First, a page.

I was trying to shake them up. One of them raised his hand, and he said, "What exactly were you people trying to do?"
I wake up in the morning and say, as my defining mantra, that the system has every right to say to us as a profession, "You are here to serve us." You think you've been doing it your whole career, but that's not the game here.
The game here is to deliver incredibly terrific, evidence based safe care — and to do it at a cost that's survivable. I think physicians believed for a long time that we're not part of that. That we sort of operated above, or independent of those imperatives that somehow our ethical duty was to focus like a laser on what the patient needed, and damn the costs.
I think we're waking up now and realizing that that's not right. In a no-money, no-mission way. As in: If it's damn the costs, we're going to go out of business and not be able to do the things we need to do.
And it's right for our individual patients as well. When we are profligate in our spending we don't take advantage of the data we have to figure out the best way to treat patients, the best way to prevent bad things from happening, the cheapest way — we often use mealy-mouthed words but the correct word is cheap — the cheapest way to safely and effectively take care of a patient. Should that be in the hospital, should that be at home, should that be in a clinic?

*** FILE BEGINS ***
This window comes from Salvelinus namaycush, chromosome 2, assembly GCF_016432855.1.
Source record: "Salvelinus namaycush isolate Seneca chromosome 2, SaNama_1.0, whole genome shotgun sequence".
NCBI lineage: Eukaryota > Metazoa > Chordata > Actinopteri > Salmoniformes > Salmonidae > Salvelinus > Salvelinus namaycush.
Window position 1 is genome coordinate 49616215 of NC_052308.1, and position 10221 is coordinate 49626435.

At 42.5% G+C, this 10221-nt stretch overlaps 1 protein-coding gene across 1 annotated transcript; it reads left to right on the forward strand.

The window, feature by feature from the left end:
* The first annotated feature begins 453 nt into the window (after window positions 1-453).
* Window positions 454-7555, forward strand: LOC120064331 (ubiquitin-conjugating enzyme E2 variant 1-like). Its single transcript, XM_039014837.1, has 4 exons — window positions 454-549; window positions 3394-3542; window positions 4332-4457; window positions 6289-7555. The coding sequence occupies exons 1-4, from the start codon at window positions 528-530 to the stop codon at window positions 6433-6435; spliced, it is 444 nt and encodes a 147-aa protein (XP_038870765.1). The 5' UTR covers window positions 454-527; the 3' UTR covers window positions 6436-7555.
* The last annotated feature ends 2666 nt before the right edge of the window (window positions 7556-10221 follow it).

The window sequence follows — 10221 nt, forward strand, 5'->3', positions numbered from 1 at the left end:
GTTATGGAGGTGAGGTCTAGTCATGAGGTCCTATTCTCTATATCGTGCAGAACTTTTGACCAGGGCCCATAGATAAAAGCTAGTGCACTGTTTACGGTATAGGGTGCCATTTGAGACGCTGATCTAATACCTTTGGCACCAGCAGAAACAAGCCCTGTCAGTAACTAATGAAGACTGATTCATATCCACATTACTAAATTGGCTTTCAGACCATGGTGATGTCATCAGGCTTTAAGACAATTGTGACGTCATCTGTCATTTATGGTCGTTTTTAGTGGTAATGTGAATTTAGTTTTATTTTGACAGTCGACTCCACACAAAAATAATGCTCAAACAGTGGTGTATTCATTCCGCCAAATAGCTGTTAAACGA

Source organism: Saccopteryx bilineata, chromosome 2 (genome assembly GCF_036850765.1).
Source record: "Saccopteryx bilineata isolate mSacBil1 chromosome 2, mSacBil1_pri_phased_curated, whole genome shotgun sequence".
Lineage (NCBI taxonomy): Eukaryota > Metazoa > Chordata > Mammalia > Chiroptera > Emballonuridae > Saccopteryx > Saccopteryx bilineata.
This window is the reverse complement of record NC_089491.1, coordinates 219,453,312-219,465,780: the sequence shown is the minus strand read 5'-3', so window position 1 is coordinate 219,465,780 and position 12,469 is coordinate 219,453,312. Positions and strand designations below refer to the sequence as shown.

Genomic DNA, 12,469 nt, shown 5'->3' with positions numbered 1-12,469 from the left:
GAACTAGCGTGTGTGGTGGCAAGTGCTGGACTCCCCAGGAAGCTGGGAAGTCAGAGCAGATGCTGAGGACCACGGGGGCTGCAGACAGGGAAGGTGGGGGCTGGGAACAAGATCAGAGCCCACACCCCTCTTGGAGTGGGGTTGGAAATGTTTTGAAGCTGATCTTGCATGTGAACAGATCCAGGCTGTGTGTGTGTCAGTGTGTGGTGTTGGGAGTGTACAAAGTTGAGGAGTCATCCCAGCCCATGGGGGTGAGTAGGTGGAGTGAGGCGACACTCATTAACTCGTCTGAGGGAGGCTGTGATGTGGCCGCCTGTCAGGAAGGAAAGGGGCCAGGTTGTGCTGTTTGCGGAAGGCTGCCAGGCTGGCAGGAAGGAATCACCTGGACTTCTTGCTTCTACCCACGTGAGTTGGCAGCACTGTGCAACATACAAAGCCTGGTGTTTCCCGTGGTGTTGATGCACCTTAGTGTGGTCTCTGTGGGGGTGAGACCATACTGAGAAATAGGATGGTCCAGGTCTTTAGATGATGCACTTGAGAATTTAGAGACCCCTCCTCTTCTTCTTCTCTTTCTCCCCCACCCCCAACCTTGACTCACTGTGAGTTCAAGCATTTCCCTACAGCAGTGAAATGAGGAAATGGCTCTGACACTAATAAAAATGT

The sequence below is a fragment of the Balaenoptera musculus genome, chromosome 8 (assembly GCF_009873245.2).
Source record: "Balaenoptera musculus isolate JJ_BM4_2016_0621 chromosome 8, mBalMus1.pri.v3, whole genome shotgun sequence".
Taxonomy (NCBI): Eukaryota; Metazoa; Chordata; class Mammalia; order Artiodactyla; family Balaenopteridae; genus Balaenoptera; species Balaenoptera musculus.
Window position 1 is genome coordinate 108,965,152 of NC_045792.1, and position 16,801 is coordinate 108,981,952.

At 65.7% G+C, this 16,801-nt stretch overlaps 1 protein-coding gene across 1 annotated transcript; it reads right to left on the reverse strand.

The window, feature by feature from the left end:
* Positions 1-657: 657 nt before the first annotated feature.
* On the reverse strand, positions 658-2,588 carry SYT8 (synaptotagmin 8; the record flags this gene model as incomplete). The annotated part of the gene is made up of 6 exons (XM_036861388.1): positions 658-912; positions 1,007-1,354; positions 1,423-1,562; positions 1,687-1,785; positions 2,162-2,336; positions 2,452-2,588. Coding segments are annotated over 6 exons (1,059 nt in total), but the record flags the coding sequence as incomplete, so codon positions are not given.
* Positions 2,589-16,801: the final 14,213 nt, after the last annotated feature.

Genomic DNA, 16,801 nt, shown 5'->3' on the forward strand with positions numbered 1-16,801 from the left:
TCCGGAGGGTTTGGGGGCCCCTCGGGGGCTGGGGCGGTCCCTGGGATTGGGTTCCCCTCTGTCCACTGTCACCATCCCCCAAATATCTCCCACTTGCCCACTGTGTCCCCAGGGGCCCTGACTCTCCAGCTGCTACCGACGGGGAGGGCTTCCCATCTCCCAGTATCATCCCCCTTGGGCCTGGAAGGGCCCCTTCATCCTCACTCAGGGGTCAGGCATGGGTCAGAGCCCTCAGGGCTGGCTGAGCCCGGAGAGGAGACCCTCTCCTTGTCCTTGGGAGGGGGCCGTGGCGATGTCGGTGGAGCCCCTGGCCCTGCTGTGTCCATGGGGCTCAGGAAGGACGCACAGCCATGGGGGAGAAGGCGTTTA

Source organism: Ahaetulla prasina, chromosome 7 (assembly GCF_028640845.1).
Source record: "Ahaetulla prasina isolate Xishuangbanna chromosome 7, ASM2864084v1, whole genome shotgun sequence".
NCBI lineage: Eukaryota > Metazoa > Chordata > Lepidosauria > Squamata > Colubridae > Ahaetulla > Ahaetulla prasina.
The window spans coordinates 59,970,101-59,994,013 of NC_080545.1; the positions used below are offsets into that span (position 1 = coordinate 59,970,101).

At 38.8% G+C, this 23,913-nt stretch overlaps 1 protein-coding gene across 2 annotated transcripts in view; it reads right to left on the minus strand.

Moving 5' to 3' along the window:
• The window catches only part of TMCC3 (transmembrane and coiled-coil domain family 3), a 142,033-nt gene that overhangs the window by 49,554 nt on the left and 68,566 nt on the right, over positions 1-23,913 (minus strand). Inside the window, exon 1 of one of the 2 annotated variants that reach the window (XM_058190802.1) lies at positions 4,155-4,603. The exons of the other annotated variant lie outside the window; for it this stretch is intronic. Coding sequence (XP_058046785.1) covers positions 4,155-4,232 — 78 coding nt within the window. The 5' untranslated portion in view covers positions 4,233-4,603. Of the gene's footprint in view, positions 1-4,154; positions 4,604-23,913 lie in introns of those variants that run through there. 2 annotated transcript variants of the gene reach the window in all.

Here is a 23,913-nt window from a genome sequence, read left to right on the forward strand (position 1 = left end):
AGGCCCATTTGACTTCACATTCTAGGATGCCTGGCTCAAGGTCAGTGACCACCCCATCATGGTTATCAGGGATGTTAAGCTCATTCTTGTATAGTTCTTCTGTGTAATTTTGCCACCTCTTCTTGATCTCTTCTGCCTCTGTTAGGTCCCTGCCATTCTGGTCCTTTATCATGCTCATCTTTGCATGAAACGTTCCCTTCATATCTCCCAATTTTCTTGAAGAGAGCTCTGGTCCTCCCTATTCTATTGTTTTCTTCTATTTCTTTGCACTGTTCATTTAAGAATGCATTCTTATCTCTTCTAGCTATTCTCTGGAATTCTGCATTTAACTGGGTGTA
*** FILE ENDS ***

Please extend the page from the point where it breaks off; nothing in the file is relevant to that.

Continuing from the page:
When we're not doing that, I think we're not following our hippocratic oath.
Now, does every doctor need to be an expert on analytics and big data? I don't think so. In the same way that not every doctor needs to be an expert in surgery or radiology.
We all need to know how to use it, we all need to know what to make of it, we all need to be good consumers of it. That's a new set of competencies that's extraordinarily important. And bring the doctors and the systems they work in closer together. Good systems that survive and thrive in the future are going to be ones where that way of thinking — that the C-suite thinks this way, but I'm a doctor and I think this other way, and somehow I'm on a little higher horse, a little bit more morally pure.
That's all going to go away, We're all going to think the same way. The job here is to produce the best care at the lowest cost. And there's a set of structures and culture and data and analytics that allows us to do that. A good doctor will say, "Terrific. I need to be a part of that, I need at the very least to understand how to do that."